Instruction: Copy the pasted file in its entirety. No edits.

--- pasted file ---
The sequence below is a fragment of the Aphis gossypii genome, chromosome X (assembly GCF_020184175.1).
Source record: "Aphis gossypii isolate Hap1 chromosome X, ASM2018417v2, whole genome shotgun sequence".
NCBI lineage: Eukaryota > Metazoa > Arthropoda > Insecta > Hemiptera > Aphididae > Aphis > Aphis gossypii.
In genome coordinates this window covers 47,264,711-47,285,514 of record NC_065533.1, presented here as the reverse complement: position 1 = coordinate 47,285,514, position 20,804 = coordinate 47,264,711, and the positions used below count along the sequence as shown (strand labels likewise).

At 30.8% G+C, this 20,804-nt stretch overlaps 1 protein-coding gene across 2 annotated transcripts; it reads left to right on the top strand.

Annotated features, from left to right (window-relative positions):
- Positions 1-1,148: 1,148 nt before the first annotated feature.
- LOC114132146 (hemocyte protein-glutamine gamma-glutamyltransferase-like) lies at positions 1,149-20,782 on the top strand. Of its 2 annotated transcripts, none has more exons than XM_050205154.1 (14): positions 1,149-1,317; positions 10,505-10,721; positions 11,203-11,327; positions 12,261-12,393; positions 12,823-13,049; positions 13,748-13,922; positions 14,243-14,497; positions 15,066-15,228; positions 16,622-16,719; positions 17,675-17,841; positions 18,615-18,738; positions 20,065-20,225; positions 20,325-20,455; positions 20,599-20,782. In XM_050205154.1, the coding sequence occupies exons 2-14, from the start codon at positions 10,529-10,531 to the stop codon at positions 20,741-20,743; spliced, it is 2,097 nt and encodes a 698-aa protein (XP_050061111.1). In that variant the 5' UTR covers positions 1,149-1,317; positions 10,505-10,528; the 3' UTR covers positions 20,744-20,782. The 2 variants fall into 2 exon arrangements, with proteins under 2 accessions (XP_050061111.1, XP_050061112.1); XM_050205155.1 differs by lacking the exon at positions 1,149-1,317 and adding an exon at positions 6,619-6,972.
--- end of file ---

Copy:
The sequence below is a fragment of the Aphis gossypii genome, chromosome X (assembly GCF_020184175.1).
Source record: "Aphis gossypii isolate Hap1 chromosome X, ASM2018417v2, whole genome shotgun sequence".
NCBI lineage: Eukaryota > Metazoa > Arthropoda > Insecta > Hemiptera > Aphididae > Aphis > Aphis gossypii.
In genome coordinates this window covers 47,264,711-47,285,514 of record NC_065533.1, presented here as the reverse complement: position 1 = coordinate 47,285,514, position 20,804 = coordinate 47,264,711, and the positions used below count along the sequence as shown (strand labels likewise).

At 30.8% G+C, this 20,804-nt stretch overlaps 1 protein-coding gene across 2 annotated transcripts; it reads left to right on the top strand.

Annotated features, from left to right (window-relative positions):
- Positions 1-1,148: 1,148 nt before the first annotated feature.
- LOC114132146 (hemocyte protein-glutamine gamma-glutamyltransferase-like) lies at positions 1,149-20,782 on the top strand. Of its 2 annotated transcripts, none has more exons than XM_050205154.1 (14): positions 1,149-1,317; positions 10,505-10,721; positions 11,203-11,327; positions 12,261-12,393; positions 12,823-13,049; positions 13,748-13,922; positions 14,243-14,497; positions 15,066-15,228; positions 16,622-16,719; positions 17,675-17,841; positions 18,615-18,738; positions 20,065-20,225; positions 20,325-20,455; positions 20,599-20,782. In XM_050205154.1, the coding sequence occupies exons 2-14, from the start codon at positions 10,529-10,531 to the stop codon at positions 20,741-20,743; spliced, it is 2,097 nt and encodes a 698-aa protein (XP_050061111.1). In that variant the 5' UTR covers positions 1,149-1,317; positions 10,505-10,528; the 3' UTR covers positions 20,744-20,782. The 2 variants fall into 2 exon arrangements, with proteins under 2 accessions (XP_050061111.1, XP_050061112.1); XM_050205155.1 differs by lacking the exon at positions 1,149-1,317 and adding an exon at positions 6,619-6,972.